I highlighted "and their company" for a reason. In a privately held company, the owners' main concern is not only the long-term profitability of the company, but its long-term sustainability and success as well. Don't underestimate this last facet. The Ford family's name is on every automobile and "legacy" is a very important factor to them. After almost seeing its legacy end 8 years ago (remember that they had to hock the "blue oval" as part of the loan that Alan Mulally had the foresight to obtain in order to keep Ford from following GM and Chrysler into bankruptcy), I don't believe the family is going to do anything that might put Ford into that position again. Also remember that they had to eliminate the dividend at that time as well. Again, something the family along with the current management is not willing to risk in the future. Hence, we get a special dividend out ofalready earned profits and keep a regular dividend at a reasonably low payout ratio so they have a solid floor under it and don't need to be concerned about reducing or eliminating it in the future. They may increase it in the future, but be certain that it will be to a level that they believe is sustainable, safe, and essentially immune to reduction or elimination based on the company's cyclicality or macro perspectives.
So how does a privately held company operate differently than one that is publicly owned? Given my previous comment that sustainability, longevity and legacy are key essentials, you make decisions based on achieving these essentials. You don't worry about short term profits, you don't worry about other stockholders (Class A), and you don't worry about stock price! You need compensation to live on so you focus on safe dividends and if you make enough money in the year just ended, you issue a special dividend. You also get to ignore the din of other stockholders clamoring for stock buybacks as a way to increase earnings per share and, therefore, stock price so you can achieve capital gains. You're the Ford family and you're not expecting to sell your stock so what does it matter what price the stock is?
You own/manage your company so that it will be profitable over the very long term and so that your legacy will live on. You also know that, over time, your stock price will eventually be a function of your profitability. If you manage your company to be profitable for the long term and you're successful in achieving this, its stock value must eventually increase. That is why Ford is investing strategically in EVs, battery improvements, design changes, platform consolidation, automated driving, increased use of technology and connectivity, increasing market share in growing regions such as China, India and Africa, etc. How they execute will determine their long-term profitability. That long-term profitability will determine how much they increase their wealth from an increasing stock price (at whatever pace that happens) and how much they can raise the floor of their regular dividend and, as privately held companies do, decide from the profits that they've already made what they want to distribute to shareholders including the family.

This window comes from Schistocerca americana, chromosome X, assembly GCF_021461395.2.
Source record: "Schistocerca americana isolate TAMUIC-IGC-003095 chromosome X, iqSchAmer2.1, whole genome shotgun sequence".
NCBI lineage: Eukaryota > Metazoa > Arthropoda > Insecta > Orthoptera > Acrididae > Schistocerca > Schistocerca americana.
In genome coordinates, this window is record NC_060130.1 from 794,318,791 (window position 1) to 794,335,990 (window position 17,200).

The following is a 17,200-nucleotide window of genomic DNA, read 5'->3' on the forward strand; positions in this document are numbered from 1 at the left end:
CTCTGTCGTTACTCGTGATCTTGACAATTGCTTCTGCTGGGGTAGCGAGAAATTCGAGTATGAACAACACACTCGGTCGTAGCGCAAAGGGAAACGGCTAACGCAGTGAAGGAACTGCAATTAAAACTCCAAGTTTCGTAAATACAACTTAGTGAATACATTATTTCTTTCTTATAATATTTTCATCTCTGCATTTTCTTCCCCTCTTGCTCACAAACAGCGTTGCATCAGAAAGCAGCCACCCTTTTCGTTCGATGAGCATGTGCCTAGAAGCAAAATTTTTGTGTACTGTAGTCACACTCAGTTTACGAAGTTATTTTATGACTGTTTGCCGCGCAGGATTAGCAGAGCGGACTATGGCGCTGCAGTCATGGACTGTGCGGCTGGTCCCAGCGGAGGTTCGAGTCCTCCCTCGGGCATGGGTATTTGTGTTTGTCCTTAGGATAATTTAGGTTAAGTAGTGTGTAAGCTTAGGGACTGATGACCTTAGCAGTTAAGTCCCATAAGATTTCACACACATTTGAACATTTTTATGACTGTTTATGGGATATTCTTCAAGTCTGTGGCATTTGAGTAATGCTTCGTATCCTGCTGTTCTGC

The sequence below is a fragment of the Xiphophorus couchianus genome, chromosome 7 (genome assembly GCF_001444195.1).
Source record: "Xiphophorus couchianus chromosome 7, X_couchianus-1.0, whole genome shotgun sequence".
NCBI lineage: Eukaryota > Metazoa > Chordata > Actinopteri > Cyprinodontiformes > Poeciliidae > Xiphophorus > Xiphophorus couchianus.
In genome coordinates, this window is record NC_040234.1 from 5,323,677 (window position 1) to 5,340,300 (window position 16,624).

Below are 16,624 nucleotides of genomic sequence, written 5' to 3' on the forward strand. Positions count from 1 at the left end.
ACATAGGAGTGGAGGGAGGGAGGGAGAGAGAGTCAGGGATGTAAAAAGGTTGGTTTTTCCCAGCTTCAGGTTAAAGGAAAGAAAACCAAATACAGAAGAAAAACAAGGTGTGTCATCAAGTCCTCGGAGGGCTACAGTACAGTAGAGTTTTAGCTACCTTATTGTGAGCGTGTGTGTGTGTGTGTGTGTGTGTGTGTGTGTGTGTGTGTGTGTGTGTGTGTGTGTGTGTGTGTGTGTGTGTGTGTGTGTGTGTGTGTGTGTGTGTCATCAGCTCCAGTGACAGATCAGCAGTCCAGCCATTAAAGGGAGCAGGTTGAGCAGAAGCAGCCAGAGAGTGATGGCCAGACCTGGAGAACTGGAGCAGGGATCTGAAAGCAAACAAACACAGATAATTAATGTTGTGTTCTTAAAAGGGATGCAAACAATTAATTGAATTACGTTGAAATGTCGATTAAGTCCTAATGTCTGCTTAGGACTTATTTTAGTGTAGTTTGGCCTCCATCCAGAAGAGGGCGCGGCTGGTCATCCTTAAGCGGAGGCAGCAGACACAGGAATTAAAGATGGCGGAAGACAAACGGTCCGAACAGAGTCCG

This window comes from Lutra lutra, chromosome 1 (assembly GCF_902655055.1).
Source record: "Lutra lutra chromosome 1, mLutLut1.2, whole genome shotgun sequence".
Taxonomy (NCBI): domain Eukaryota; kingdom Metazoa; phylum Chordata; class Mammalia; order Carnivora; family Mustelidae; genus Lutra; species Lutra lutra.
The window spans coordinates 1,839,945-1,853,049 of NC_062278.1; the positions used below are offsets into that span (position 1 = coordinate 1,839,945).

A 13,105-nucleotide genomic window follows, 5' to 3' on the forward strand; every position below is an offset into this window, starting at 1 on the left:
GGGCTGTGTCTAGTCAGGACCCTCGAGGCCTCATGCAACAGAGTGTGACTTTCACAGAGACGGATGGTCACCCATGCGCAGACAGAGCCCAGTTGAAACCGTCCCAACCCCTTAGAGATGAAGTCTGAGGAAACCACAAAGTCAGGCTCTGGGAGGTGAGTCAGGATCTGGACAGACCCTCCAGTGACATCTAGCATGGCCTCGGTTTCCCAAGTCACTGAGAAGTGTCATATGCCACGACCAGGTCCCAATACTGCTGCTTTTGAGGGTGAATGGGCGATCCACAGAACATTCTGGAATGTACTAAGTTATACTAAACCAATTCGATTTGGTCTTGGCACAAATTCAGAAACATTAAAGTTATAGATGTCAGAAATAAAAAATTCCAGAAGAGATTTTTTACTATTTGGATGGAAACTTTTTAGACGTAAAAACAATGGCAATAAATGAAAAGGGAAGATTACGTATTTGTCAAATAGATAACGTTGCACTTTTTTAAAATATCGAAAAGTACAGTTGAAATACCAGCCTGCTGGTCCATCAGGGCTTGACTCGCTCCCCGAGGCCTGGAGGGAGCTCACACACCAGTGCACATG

This takes me to the answer to the second question I posed earlier of what should you expect if you own Ford stock. If you're content to accept this way of how Ford owns/manages the company and if it is successful in their strategy and execution, you get to go along for the ride (pun intended), collecting your dividends, and if your investment time horizon is long enough, pick up some price appreciation as well.
If you're looking for something other than solid dividend income with the specter of some future price appreciation, albeit long-term, without the ability to influence how the company operates, then I would strongly suggest that Ford is not a stock investment for you and you should be investigating other companies in which to invest. If you understand this before you make the decision to purchase the stock, you will save yourself a great deal of angst during highly volatile periods like the one in which we currently find ourselves.
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Disclosure: I am/we are long F.
I wrote this article myself, and it expresses my own opinions. I am not receiving compensation for it (other than from Seeking Alpha). I have no business relationship with any company whose stock is mentioned in this article.